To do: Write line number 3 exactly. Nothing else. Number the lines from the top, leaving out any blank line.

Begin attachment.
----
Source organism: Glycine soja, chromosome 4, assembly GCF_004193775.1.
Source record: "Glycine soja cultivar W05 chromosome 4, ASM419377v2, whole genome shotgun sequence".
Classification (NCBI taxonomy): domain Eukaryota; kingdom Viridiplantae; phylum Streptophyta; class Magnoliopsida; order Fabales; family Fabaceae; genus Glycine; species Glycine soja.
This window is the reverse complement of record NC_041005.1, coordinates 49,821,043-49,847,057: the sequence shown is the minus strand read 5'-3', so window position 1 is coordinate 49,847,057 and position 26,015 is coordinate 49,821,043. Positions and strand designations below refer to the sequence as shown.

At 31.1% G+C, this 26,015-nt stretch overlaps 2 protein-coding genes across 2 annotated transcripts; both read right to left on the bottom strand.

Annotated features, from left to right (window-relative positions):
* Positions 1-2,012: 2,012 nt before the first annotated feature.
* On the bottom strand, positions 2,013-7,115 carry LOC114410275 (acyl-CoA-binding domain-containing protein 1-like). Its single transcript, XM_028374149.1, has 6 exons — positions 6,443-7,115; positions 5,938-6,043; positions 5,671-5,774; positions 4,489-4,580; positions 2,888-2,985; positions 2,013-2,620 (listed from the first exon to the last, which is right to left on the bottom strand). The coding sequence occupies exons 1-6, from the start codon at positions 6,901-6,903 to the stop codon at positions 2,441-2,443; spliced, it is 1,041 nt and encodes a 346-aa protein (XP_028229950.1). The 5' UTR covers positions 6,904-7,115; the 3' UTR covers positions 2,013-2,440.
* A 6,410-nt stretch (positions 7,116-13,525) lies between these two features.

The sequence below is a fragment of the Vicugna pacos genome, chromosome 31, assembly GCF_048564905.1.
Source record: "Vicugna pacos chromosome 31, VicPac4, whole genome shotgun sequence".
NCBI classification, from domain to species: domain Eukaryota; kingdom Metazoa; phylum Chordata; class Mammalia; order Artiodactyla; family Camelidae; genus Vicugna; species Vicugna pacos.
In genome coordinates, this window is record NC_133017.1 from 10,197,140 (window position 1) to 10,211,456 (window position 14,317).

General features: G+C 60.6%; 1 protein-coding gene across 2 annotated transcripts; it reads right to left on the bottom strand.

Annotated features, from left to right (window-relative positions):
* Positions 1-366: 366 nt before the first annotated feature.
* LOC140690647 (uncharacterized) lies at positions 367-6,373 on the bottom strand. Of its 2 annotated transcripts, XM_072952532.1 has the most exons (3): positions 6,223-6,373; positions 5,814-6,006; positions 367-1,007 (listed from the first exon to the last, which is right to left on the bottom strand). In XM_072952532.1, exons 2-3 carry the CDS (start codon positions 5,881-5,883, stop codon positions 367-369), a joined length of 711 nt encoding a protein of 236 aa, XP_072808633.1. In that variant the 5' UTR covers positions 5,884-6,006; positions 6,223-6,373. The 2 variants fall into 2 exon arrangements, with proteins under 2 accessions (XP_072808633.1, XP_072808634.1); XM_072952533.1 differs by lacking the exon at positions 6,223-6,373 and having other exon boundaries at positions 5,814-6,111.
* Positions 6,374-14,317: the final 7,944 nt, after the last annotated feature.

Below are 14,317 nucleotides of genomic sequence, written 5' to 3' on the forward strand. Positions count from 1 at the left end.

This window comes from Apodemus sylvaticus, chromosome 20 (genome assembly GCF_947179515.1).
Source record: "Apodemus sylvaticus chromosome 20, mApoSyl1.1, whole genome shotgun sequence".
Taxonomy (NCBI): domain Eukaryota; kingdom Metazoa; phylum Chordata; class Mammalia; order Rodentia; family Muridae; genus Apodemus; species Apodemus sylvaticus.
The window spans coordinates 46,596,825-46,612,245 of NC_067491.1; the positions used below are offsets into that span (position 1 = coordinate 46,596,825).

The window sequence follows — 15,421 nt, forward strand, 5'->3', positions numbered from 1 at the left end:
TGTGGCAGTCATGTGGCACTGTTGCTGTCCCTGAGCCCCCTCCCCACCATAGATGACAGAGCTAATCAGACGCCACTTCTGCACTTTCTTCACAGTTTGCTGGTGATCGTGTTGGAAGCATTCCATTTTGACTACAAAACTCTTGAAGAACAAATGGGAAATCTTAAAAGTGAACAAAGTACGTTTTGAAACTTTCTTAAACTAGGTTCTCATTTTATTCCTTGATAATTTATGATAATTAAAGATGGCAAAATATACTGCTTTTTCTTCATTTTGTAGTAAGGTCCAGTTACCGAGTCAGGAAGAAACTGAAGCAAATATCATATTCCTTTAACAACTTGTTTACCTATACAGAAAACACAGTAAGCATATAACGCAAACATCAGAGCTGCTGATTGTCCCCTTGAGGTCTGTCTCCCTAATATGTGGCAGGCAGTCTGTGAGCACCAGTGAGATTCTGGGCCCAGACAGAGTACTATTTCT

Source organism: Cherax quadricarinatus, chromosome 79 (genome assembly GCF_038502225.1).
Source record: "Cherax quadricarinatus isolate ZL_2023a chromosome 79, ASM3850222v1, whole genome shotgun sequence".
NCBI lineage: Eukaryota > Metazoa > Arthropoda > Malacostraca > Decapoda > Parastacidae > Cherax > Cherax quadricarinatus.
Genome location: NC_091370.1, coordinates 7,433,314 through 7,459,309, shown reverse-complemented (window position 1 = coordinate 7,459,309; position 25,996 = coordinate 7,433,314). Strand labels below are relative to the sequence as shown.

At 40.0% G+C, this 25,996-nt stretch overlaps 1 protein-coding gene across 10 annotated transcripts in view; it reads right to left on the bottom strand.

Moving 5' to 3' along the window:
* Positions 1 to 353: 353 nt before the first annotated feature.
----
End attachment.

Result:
Classification (NCBI taxonomy): domain Eukaryota; kingdom Viridiplantae; phylum Streptophyta; class Magnoliopsida; order Fabales; family Fabaceae; genus Glycine; species Glycine soja.